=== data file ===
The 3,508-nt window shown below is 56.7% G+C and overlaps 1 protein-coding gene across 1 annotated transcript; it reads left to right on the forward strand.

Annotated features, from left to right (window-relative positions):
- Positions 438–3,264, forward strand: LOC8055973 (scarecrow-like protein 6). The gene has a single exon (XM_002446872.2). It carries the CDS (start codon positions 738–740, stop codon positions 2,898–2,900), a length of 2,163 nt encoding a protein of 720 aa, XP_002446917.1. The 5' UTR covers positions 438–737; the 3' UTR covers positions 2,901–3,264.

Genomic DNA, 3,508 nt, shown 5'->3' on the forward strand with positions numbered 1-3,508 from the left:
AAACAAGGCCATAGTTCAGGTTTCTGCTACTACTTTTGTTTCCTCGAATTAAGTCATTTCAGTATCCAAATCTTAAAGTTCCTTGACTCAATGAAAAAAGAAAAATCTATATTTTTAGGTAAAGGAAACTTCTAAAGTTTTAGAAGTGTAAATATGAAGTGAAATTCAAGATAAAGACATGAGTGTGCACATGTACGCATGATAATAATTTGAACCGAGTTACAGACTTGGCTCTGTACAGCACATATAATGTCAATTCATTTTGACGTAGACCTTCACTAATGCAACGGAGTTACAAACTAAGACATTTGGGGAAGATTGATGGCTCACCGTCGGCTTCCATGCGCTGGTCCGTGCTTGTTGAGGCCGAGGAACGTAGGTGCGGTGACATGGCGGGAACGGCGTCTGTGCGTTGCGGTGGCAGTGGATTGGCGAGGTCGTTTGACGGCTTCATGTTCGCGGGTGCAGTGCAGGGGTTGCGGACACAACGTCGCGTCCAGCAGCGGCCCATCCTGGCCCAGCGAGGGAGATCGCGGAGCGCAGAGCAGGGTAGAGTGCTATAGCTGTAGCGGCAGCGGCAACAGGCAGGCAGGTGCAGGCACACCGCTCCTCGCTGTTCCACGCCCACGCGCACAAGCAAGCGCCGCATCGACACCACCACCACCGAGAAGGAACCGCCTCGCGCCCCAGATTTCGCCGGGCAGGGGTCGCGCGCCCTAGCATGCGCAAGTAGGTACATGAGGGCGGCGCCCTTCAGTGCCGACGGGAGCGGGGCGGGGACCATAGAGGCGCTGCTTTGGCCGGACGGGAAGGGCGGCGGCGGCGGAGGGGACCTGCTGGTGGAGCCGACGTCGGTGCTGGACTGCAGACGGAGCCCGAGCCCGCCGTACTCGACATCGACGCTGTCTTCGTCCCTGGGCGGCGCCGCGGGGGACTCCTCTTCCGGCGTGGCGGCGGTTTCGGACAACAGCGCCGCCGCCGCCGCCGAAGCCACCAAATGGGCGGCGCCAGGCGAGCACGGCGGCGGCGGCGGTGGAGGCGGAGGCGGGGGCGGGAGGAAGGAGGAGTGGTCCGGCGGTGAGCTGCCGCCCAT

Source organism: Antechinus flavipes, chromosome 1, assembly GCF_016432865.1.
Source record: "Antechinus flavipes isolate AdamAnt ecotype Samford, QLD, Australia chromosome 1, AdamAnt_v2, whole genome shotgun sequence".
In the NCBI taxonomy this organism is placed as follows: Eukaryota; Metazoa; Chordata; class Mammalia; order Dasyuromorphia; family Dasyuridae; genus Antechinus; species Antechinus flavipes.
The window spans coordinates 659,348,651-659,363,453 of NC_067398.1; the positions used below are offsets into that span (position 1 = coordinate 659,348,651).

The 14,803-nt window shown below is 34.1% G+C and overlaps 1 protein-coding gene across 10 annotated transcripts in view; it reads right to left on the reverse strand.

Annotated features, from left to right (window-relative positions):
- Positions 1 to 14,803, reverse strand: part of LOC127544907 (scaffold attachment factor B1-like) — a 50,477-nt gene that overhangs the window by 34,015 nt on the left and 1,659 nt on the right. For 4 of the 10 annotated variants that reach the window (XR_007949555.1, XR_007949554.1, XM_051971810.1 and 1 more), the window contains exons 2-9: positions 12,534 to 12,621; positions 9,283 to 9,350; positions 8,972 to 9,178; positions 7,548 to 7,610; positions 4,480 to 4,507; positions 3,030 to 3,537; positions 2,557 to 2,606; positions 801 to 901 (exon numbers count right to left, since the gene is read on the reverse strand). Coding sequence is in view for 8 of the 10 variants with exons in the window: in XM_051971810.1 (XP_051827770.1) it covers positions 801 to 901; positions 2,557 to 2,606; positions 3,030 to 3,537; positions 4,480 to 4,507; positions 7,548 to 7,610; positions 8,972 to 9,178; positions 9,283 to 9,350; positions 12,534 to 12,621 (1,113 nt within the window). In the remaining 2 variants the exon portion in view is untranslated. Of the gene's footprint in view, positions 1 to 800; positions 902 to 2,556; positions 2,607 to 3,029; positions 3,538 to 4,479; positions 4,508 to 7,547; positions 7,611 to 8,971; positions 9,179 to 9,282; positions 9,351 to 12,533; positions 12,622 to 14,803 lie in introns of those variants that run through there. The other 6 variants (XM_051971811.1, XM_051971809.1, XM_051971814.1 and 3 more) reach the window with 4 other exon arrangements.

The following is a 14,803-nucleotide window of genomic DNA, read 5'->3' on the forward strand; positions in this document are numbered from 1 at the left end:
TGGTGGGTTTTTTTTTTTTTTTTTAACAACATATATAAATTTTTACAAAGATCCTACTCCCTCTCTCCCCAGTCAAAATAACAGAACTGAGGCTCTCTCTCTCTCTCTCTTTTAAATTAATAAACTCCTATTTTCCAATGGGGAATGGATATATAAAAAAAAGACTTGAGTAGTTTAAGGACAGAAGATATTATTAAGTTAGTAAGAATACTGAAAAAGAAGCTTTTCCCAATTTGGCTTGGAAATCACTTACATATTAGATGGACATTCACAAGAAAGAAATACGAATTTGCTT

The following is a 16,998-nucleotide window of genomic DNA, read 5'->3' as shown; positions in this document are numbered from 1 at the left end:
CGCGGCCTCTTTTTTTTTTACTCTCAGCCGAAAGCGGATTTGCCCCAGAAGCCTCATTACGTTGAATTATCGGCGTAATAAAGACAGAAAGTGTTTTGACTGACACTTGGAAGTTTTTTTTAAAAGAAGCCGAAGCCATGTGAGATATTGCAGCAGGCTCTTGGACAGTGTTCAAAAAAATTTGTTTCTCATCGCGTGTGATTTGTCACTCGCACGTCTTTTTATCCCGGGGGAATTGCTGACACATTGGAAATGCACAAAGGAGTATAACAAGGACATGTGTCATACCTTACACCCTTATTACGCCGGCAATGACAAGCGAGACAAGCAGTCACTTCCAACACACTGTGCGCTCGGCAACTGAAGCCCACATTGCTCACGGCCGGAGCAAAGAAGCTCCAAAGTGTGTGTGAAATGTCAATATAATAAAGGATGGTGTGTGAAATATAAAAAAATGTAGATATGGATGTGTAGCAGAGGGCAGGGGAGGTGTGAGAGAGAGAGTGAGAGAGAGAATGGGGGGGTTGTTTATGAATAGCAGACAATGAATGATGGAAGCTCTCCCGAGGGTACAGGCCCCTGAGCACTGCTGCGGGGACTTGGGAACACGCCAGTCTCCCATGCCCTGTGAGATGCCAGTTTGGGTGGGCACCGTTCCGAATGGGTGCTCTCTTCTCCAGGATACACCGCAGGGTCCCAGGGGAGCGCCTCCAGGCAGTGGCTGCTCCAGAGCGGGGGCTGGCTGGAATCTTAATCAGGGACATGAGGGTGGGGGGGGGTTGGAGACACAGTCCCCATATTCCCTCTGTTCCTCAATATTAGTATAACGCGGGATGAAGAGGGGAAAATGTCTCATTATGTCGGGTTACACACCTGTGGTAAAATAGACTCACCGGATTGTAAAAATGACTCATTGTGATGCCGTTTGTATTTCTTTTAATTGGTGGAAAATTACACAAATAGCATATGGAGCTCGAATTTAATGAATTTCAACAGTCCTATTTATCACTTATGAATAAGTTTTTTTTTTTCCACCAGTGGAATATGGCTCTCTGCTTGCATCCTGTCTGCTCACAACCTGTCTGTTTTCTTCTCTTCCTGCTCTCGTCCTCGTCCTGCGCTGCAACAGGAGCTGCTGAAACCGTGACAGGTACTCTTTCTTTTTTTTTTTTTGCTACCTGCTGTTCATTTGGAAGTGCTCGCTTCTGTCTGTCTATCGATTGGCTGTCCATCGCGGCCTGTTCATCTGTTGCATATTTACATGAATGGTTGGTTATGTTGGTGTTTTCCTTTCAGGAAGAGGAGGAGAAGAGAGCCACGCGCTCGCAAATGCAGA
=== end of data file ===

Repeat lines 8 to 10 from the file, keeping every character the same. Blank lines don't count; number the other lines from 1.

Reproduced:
In the NCBI taxonomy this organism is placed as follows: Eukaryota; Metazoa; Chordata; class Mammalia; order Dasyuromorphia; family Dasyuridae; genus Antechinus; species Antechinus flavipes.
The window spans coordinates 659,348,651-659,363,453 of NC_067398.1; the positions used below are offsets into that span (position 1 = coordinate 659,348,651).

The 14,803-nt window shown below is 34.1% G+C and overlaps 1 protein-coding gene across 10 annotated transcripts in view; it reads right to left on the reverse strand.